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VXLAN Introduction 2

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  • The key component a VXLAN implementation is called the VXLAN Tunnel End Point, or VTEP. The VTEP keeps track of what remote MAC addresses exist on which remote VTEPs within a given VXLAN. It performs encapsulation of local frames to send them to remote VTEPs and decapsulation of received VXLAN packets for delivery to local connected Ethernet End Systems.

    VTEPs don’t exist all by themselves, but are a component within a larger system. In this figure, the VTEP is embedded within an access switch. This could be a virtual switch on a hypervisor, or it could be a physical switch.

    Inside this access switch, is another component labeled “Bridge Domain Switch”, this is the heart of any layer 2 switch that performs MAC address learning and Ethernet frame forwarding. The term Bridge Domain is a generic term that covers both VLANs and VXLANs. Internally, the BD switch, switches frames based on an internal BD ID. When frames enter the switch on an interface, the frames are identified as belonging to a bridge domain based on both the interface it was received on and how the frame is tagged, whether that tag is a VLAN tag, or in the case of an internal VTEP, the VTEP maps the frames to the internal BD ID based on the VXLAN ID of the encapsulated packet.

    In the case of a VXLAN, any locally connected End Systems see no difference from being connected to a VLAN. Frames are switched between them locally by the BD switch and are not sent to the VTEP internal interface on the switch. If however, the destination MAC address is for a remote End System, then that ES appears to the BD switch to be connected to the VTEP internal interface.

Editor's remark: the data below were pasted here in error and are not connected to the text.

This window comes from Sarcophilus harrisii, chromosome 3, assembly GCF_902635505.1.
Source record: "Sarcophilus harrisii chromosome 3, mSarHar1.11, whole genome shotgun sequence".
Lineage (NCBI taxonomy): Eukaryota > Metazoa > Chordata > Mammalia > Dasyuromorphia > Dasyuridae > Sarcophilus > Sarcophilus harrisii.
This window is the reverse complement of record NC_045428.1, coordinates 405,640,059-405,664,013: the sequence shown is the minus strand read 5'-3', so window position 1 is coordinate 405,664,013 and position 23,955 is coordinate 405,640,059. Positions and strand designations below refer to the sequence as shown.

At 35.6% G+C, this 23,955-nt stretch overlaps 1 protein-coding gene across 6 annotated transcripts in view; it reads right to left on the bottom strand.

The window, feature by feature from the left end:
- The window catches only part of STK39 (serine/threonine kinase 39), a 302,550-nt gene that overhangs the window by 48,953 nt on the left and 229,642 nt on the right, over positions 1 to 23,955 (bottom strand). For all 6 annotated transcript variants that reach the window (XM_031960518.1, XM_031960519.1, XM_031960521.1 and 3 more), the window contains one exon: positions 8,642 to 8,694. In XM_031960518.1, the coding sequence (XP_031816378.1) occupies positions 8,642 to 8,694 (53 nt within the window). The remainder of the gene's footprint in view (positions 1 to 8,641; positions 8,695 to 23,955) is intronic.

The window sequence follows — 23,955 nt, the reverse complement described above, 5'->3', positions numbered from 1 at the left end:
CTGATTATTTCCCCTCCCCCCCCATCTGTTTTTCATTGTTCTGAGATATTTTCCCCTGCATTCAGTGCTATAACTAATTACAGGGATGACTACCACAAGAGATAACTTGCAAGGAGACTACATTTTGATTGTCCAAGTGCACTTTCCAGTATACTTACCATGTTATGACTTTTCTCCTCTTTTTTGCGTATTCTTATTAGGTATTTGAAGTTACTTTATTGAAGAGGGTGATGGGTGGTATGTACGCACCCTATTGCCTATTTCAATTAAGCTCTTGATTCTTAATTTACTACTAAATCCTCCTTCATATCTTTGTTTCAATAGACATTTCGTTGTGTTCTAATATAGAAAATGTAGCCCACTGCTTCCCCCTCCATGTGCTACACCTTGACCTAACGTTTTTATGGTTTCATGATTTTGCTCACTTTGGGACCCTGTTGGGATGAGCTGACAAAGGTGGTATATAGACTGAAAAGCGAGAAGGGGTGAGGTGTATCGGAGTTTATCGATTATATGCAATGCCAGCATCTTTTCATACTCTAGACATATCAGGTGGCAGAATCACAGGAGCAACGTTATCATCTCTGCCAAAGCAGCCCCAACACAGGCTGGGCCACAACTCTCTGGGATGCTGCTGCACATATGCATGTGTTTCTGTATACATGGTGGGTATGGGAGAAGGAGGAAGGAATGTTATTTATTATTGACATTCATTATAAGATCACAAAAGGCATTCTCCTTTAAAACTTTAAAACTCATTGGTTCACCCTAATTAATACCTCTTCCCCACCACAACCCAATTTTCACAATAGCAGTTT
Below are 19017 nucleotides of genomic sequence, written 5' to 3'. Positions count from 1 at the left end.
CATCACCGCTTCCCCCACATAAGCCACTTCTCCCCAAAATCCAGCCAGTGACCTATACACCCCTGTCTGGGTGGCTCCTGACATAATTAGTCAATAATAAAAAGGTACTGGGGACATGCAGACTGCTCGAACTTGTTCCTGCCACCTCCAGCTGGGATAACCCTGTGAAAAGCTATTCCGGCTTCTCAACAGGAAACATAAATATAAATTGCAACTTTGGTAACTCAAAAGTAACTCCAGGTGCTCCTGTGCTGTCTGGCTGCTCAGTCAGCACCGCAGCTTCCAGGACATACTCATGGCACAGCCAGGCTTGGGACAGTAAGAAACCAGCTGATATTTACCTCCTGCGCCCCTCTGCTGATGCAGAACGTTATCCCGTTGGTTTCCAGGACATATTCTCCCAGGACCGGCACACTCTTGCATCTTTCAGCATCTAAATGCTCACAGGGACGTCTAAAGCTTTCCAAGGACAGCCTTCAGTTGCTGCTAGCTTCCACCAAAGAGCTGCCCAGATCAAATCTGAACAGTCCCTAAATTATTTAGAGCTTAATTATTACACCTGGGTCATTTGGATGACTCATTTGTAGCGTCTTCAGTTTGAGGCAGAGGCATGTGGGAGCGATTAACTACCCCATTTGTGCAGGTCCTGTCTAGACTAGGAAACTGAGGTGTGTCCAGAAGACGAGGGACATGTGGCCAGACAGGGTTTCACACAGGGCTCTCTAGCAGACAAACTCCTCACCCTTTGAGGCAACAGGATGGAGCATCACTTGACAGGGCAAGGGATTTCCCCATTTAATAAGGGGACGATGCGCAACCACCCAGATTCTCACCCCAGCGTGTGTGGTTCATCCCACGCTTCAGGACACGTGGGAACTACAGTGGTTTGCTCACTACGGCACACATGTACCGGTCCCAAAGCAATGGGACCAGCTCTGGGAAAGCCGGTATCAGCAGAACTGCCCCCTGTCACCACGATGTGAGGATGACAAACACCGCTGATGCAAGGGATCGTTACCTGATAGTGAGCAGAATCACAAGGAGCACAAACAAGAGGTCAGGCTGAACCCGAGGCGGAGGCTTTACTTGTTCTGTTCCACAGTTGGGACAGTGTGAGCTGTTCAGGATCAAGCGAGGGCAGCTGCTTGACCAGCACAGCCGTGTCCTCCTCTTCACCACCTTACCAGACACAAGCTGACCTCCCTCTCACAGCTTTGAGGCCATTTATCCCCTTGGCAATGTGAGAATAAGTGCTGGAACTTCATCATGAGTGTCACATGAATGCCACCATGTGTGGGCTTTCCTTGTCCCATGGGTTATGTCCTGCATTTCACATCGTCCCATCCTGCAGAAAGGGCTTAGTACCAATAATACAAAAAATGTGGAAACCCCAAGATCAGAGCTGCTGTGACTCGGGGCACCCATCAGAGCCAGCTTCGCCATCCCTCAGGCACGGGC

On the other side of the VTEP is an IP interface connected to the underlying IP transport network in the datacenter. Note that this interface need not (and usually is not) a physical interface, but instead is usually a virtual interface connected to a VLAN.



    So, that’s what a VTEP is. So if we now look at how the VTEPs communicate with each other over the IP transport network, when first they start out, they are completely unaware of any other VTEP.

    When a new VXLAN is configured on the VTEP, part of the configuration is an IP multicast group. Each VTEP uses IGMPv2 to perform an Any Source Multicast (aka star comma G) join to the multicast group. It needs to be any source because the VTEPs do not know what other VTEPs are currently participating in the VXLAN. This multicast group acts as a communication bus for VTEPs to communicate when sending unknown/broadcast/multicast frames.

    Once a frame is sent over this communication bus, each VTEP looks at the source IP address in the packet and learns which VTEPs have which remote MAC addresses behind them. Once that learning has happened, all unicast MAC addresses can be sent over point to point unicast tunnels to the correct VTEP directly.

  • - Clarify HW capabilities and SW support for VXLAN-to-VXLAN bridging
  • Transcript

    • 1. © 2014 VCE Company, LLC. All rights reserved. Shane Corban Nexus Marketing Manager VXLAN INTRODUCTION